Fans sleep on sidewalk to pay their respects to Aretha Franklin

Fans who slept on sidewalks overnight pay their respects to Aretha Franklin as her solid GOLD coffin arrives at a Detroit museum for open casket viewing ahead of her four-day funeral and memorial

  • More than 200 fans slept overnight outside the Detroit museum where Franklin will be lying in state on Tuesday and Wednesday from 9am to 9pm
  • The two-day public viewing begins her four-day funeral and memorial activities in her Detroit hometown
  • The Queen of Soul died from pancreatic cancer at age 76 on August 16 

Hundreds of Aretha Franklin fans slept on the sidewalk overnight outside a museum in preparation of paying their respects to the legendary singer who died from advanced pancreatic cancer at age 76 on August 16. 

The Queen of Soul’s body arrived in a shining gold casket at the Charles H. Wright Museum of African American History in her Detroit, Michigan, hometown on Tuesday morning for the start of her two-day public viewing.

Franklin was transported to the museum in a 1936 white LaSalle, passing by as many as 200 of her fans who had slept on the sidewalk and were already lined up to be among the first to pay their respects to the singer, the Detroit Free Press reported.   

Aretha Franklin’s body arrives in a gold casket at the Charles H. Wright Museum of African American History in her Detroit, Michigan, hometown on Tuesday morning

Franklin’s body, seen in its shining gold casket, will be lying in state at the museum Tuesday and Wednesday from 9am to 9pm

While many fans hailed from Detroit, others had traveled in from all around the country for the opportunity to see Franklin while lying in state at the museum, which had previously hosted a similar public viewing for civil rights icon Rosa Parks following her death in 2005.   

Melissa Howard, 50, of Austin Texas, said she flew in to Detroit the day before Franklin’s public viewing started, so she could ensure that she would be able to get inside the museum and pay her respects to Franklin. 

Howard, a fan of Franklin’s since she was a child, told that Detroit Free Press that she arrived on the line at 6.30pm Monday and that Franklin was ‘royalty’ and ‘worth it.’ 

Howard said that at around 1am Tuesday, Franklin’s niece, Chrystal, came to visit the line and handed out bottled water and White Castle hamburgers to say thank you to fans on behalf of the family.  

Thousands of mourners are expected to come to the museum, which had been the largest black museum in the United States until the National Museum of African American History and Culture opened in Washington, D.C., in 2016. 

Hundreds of fans watched as Franklin’s casket was carried into the museum Tuesday morning in preparation for the viewing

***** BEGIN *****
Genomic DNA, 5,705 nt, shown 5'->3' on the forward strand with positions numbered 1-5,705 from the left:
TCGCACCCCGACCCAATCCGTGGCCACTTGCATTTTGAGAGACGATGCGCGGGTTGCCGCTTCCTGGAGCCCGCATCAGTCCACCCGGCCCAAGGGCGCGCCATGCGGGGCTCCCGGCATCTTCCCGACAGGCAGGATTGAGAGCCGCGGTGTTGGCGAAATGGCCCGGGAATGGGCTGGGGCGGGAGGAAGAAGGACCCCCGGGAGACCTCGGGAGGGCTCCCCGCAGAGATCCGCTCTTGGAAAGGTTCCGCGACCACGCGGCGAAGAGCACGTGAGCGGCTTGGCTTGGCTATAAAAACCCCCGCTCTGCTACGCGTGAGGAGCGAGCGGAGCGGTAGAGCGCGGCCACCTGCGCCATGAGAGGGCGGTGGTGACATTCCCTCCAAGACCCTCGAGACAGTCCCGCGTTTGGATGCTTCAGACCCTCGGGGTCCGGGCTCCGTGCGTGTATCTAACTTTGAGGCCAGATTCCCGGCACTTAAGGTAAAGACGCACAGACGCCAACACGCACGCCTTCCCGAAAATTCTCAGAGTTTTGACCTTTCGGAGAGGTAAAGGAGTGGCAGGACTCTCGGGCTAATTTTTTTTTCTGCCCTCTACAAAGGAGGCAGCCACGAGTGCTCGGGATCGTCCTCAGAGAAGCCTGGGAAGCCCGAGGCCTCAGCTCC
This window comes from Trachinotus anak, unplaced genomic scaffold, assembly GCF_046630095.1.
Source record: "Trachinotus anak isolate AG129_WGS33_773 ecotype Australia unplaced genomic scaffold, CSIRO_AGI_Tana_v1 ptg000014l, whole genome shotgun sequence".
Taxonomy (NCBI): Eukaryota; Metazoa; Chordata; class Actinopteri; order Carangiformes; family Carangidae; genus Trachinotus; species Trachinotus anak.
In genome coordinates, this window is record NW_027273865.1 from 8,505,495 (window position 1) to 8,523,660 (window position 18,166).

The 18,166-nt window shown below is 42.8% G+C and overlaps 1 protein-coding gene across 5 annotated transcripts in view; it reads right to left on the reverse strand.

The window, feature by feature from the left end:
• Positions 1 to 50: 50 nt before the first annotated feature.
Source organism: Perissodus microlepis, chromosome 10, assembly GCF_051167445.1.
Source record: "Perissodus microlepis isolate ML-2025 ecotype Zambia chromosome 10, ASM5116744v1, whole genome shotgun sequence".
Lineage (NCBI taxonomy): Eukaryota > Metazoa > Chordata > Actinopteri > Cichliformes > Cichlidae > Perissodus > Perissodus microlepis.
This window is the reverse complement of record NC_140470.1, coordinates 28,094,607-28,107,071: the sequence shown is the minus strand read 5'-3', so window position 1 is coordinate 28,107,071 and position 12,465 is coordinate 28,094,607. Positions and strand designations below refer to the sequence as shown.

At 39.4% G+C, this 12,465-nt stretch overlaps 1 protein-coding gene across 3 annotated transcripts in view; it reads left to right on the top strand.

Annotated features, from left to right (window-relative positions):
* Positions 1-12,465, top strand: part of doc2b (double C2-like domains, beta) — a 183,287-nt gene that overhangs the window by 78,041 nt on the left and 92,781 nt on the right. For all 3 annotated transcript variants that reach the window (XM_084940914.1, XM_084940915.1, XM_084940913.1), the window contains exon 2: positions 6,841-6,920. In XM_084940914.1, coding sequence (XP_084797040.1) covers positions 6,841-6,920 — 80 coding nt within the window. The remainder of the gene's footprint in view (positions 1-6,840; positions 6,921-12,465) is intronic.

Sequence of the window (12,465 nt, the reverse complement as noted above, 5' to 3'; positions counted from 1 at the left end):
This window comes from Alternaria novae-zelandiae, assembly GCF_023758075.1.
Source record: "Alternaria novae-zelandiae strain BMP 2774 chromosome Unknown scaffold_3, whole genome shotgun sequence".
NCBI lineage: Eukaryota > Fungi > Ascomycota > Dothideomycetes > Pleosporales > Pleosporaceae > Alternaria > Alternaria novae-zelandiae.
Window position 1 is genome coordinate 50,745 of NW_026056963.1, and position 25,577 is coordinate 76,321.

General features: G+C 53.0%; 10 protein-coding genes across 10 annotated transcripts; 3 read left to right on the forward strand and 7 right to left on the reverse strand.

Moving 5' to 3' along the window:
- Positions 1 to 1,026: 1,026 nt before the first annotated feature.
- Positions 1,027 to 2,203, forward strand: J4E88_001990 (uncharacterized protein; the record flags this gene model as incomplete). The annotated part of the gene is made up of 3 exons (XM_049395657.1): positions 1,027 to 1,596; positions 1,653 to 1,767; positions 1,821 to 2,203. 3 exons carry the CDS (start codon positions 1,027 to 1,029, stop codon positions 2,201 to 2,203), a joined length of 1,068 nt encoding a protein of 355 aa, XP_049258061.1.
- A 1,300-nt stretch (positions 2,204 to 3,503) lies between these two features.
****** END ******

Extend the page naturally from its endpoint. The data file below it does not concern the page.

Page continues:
Franklin fans from her Detroit hometown and across the country waited outside the museum to pay their respects to Franklin

Many fans lined up and slept outside the museum overnight to ensure they secured a spot on line for the public viewing


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Franklin’s public viewing will be open from 9am to 9pm on Tuesday and Wednesday. Then, on Thursday, her body will be moved to New Bethel Baptist Church, which was founded by her late father, Rev. C.L. Franklin, giving congregation members a chance to pay their respects if they were unable to get into the public viewing.  

Franklin’s funeral is being held Friday at Detroit’s Greater Grace Temple. The family and friends-only service is set to feature an all-star lineup of performers including Stevie Wonder, Faith Hill, Jennifer Hudson, Fantasia and Shirley Caesar. Ron Isley, Chaka Khan, Yolanda Adams, Jennifer Holliday and Franklin’s son, Edward Franklin, will also perform.    

VIPs aren’t expected to be limited to the musical kind: Scheduled to speak at the service is former President Bill Clinton, whose inaugurations featured performances by Franklin. Others include the Revs. Jesse Jackson and Al Sharpton, Bishop T. D. Jakes, Cicely Tyson, former U.S. Attorney General Eric Holder, Clive Davis and Michigan Gov. Rick Snyder.

Smokey Robinson also plans to pay tribute with words, not music. The Motown ‘Miracle’ and Franklin grew up together and delivered a spine-tingling duet on Soul Train in 1979.

The Rev. Jasper Williams Jr., pastor of Atlanta’s Salem Baptist Church, will deliver the eulogy.

It’s expected to be a marathon service, perhaps lasting five hours or more.

The church also hosted Parks’ funeral, at which Franklin sang.

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